Mental health services are critical to worker retention: As previously noted, 57% of those considering quitting, as well as 70% of young workers and 68% of parents, say they are likely to stay in their current position if they received more mental health services.

While 74% of workers say more paid time off, like mental health days, would make them consider staying at their jobs, fewer than two in five workers get and use most of their PTO.

The poll was fielded during March and April 2022 and surveyed 1,400 full-time employees aged 18+ in the U.S., with an oversampling of nearly 800 working parents.

••• insurance research

From agent to advisor

Younger homeowners see different roles for insurance provider

Three people looking at a silver laptop screen.

Fifteen years after the onset of the Great Recession, impacts are still being felt on homeownership and insurance usage in the U.S. A TransUnion study found that Millennials and the youngest Gen Xers experienced significant delays in homeownership due to the Great Recession. In addition, out-of-state migration patterns – partially driven by the COVID-19 pandemic – pose risks to insurance providers’ books of business.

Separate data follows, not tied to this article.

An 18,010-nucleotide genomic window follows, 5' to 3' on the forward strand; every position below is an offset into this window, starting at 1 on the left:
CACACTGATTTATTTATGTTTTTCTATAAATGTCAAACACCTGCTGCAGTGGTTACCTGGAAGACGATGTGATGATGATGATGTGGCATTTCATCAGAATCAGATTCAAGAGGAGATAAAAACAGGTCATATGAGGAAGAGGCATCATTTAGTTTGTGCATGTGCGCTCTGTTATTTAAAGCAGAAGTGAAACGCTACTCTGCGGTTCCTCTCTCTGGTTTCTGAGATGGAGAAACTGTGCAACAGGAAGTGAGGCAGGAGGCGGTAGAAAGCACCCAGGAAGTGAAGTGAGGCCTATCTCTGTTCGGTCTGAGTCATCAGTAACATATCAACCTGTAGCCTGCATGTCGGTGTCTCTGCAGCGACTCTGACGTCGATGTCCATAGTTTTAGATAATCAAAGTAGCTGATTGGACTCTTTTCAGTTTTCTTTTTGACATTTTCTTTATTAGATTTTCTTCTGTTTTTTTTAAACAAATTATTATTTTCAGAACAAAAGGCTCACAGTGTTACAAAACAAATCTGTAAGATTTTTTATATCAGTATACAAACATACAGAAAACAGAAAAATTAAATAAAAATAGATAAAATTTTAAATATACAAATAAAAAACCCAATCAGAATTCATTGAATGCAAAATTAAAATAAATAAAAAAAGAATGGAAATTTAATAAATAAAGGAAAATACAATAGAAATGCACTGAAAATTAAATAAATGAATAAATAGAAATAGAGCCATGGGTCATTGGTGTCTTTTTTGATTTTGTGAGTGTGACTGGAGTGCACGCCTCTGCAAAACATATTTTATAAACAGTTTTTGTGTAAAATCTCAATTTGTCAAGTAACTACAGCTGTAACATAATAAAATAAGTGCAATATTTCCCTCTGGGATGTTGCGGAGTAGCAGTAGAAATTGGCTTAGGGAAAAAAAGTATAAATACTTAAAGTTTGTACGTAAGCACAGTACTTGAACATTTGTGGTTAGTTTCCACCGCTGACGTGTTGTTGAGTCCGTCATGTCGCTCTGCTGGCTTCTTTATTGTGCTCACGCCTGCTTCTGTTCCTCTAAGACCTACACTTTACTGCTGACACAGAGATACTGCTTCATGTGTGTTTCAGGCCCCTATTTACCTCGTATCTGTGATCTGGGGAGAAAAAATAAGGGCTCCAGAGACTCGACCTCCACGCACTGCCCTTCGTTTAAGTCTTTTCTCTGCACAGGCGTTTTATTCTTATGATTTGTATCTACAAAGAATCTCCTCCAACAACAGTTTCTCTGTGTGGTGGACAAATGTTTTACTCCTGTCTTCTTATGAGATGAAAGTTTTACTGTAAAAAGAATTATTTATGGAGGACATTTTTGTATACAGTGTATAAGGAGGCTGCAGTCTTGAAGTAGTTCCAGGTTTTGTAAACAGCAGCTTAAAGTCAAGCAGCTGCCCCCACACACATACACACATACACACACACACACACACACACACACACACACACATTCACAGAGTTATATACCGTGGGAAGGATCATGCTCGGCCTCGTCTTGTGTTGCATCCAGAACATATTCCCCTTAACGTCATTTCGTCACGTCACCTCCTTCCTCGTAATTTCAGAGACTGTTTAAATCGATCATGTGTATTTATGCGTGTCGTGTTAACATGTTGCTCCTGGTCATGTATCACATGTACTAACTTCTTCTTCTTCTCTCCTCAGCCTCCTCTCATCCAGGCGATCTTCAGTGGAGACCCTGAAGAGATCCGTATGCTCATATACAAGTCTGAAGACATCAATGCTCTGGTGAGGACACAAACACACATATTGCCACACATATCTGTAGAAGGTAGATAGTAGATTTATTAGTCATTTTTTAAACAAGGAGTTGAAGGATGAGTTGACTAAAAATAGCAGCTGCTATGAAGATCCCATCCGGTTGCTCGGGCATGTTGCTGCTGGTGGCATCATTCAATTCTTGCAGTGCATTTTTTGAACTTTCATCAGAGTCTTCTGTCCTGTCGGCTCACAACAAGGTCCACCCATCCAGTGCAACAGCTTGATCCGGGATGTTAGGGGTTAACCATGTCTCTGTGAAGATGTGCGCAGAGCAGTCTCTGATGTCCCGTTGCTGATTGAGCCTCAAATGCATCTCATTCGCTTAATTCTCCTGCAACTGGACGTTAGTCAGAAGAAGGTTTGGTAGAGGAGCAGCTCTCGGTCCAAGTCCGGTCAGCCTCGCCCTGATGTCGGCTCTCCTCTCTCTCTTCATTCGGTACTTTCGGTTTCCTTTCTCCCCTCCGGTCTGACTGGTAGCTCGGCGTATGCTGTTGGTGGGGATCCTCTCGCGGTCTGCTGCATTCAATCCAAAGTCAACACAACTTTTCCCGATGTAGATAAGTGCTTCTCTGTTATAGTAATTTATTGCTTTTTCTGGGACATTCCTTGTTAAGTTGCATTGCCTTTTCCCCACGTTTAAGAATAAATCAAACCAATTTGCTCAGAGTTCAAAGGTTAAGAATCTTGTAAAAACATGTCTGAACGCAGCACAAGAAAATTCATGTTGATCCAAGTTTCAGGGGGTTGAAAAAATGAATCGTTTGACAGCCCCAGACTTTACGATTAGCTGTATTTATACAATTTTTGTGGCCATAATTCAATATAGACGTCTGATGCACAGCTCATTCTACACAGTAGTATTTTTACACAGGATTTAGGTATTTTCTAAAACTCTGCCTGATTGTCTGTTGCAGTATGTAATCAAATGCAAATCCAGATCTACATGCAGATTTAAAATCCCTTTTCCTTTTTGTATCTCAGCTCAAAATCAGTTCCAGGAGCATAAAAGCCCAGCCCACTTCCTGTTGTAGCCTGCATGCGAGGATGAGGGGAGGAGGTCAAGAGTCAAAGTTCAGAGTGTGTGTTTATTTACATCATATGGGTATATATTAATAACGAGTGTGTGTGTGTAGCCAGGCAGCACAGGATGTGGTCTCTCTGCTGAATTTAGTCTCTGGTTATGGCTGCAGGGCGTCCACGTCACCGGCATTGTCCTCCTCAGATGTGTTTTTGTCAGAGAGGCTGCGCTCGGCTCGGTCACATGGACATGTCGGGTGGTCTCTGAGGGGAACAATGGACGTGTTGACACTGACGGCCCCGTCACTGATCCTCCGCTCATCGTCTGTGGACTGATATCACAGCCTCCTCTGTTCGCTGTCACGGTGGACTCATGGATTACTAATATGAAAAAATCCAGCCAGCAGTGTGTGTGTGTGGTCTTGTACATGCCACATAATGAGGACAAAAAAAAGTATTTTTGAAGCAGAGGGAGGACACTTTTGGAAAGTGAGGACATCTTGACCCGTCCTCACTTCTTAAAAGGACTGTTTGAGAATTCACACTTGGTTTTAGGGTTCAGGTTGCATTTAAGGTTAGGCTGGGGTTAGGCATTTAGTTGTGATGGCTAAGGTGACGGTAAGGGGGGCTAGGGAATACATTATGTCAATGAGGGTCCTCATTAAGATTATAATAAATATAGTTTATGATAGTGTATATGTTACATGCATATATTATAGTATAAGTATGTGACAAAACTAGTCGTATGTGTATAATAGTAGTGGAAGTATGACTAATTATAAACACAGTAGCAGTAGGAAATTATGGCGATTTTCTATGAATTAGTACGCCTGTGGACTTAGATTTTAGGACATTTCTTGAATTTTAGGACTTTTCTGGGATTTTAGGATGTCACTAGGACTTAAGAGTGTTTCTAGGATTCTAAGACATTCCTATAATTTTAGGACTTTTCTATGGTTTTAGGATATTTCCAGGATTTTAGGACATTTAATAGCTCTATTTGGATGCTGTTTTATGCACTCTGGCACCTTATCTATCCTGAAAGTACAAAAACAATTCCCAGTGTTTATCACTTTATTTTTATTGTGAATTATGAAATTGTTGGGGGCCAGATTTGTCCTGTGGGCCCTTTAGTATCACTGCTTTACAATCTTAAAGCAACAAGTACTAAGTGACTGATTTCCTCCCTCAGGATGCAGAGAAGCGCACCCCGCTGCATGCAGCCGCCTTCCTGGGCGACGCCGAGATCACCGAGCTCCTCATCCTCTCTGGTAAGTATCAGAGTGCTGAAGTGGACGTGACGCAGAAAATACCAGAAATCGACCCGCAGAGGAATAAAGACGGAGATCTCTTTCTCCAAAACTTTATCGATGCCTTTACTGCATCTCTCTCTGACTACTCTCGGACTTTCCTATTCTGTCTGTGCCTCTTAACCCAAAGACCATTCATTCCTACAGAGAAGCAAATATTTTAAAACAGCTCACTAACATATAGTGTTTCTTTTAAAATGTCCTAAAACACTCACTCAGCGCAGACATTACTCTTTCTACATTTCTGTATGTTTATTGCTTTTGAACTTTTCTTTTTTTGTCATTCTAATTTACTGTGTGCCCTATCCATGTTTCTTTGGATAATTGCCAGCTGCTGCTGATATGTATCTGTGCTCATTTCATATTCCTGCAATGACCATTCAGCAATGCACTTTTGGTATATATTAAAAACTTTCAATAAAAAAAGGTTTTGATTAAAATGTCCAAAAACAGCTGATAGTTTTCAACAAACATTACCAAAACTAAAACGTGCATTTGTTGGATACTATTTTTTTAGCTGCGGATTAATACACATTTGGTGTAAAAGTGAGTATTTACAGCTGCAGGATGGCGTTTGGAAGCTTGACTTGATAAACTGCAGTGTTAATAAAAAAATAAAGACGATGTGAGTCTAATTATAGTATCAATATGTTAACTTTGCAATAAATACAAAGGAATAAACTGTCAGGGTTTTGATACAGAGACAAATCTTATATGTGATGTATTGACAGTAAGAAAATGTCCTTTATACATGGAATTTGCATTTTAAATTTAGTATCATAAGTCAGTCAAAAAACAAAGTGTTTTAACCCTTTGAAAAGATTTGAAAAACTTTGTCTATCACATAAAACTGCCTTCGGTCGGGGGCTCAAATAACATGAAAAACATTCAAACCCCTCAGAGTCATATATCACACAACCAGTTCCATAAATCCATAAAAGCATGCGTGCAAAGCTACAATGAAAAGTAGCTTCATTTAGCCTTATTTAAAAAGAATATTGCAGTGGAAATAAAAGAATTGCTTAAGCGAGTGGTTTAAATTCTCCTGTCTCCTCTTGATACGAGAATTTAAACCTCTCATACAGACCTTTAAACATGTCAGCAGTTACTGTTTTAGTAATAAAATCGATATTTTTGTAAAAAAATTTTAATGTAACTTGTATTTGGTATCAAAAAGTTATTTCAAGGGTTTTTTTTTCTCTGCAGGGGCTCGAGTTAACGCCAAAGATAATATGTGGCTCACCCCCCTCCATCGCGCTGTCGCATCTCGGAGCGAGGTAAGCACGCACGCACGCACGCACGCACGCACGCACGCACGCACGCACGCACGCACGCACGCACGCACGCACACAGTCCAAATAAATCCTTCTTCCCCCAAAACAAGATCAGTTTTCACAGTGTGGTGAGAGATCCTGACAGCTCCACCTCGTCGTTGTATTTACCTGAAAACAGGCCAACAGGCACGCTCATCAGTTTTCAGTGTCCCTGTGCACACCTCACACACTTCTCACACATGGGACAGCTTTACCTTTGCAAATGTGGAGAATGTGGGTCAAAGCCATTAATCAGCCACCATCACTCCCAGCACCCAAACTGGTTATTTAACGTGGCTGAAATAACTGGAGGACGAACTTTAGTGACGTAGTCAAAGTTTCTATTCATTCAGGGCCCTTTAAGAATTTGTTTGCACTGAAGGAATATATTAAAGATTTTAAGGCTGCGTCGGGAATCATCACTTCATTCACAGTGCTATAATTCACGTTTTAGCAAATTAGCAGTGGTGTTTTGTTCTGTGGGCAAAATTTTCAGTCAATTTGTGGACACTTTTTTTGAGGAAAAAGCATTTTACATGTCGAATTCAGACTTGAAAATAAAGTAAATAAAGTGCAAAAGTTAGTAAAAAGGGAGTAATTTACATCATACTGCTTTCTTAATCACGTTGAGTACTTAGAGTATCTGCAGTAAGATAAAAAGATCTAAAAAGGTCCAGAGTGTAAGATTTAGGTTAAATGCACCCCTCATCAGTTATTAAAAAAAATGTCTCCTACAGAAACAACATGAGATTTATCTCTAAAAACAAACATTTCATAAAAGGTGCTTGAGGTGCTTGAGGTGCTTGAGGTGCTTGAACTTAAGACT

Findings are from a survey of 2,791 consumers conducted between February and March 2022. The survey focused on consumer near-term coverage needs across multiple lines of business and provided a better understanding of what kinds of support and communication consumers expect from their insurance providers.

“Millennials and even parts of Gen Z are coming to the housing market for the first time later in life,” says Mark McElroy, executive vice president and head of TransUnion’s insurance business. “They’re taking a different approach to engaging with their insurance providers and expecting services and counsel beyond basic coverage of their homes.”

Percentage of adults who became homeowners by age 30:

Mid-Gen X (born 1971-1975): 47%

Youngest Gen X (born 1976-1980): 39%

Oldest Millennials (born 1981-1985): 29%

Mid-Millennials (born 1986-1990): 25%